team photo

Figure 1
project photo

Figure 2
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Team 44

Team Members

Faculty Advisor

Pujan Patadia
Stephanie Torres
Brianna Westenfield
Alexander Sutherland
Nicholas Villandry

Vito Moreno


Pratt & Whitney

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Material and Structural Response Under Dynamic Loading

The objective of this project is to run tensile tests on aluminum alloys that used as structural components of turbine engines at varying strain rates to understand the relationship between strain rates and mechanical properties. During flight, gas turbine engines are subjected to mechanical stresses. In certain situations fan blade failure can occur, where the fan blade will break off, causing the turbine to be subjected to large impact loads. Fan blade out is a highly dynamic and transient event with complex loading and system-level effects. During this event, deformation will occur to the structural components of the turbine with very high strain rates. When metals deform with a very high strain rate, it is known that their mechanical properties, such as ultimate tensile strength and ductility, increase. Currently, in the aerospace industry, the mechanical design of turbine supporting structures is done by using data obtained from tensile tests using a static, or very low, strain rate. We are tasked to quantify and understand the difference in strain behavior of a material and component loaded with the same magnitude of force but varying the time under loading. The preferred material to be tested is a low ductility aluminum alloy because of its common use in aerospace applications.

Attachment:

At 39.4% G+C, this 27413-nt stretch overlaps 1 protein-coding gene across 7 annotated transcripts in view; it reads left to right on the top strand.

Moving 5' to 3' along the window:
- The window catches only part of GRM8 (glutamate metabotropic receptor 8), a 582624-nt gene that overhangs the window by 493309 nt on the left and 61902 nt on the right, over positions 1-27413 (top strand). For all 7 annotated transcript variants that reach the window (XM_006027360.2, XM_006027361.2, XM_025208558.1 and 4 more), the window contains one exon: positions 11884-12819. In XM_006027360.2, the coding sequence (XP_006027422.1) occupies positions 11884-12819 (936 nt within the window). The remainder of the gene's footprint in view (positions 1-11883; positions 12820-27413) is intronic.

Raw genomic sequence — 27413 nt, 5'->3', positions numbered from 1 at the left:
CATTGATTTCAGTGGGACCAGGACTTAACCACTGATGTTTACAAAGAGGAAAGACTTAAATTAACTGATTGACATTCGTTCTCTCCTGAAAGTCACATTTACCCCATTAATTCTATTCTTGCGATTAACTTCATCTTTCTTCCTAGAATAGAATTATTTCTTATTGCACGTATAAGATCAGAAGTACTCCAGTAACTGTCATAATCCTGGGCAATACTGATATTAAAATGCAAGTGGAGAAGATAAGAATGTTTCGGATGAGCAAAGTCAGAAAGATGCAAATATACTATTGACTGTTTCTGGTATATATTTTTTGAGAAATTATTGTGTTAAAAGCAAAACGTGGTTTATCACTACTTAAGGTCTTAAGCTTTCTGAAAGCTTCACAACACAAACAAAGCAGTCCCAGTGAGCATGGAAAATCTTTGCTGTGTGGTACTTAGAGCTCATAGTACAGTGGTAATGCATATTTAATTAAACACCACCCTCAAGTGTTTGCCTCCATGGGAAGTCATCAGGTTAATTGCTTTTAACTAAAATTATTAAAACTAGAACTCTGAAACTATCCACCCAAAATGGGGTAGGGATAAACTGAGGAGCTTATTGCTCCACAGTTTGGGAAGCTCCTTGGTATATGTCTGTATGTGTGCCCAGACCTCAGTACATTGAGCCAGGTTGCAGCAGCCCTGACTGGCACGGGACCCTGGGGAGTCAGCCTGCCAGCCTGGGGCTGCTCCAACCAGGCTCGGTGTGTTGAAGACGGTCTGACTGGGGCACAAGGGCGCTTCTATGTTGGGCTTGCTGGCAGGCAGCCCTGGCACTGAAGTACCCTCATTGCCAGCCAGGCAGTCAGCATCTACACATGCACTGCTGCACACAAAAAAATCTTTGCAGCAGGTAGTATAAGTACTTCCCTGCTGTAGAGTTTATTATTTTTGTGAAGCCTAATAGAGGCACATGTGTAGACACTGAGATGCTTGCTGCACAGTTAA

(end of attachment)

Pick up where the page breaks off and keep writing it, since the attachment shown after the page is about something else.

Our team collaborated with Materials Science & Engineering 5 on this project.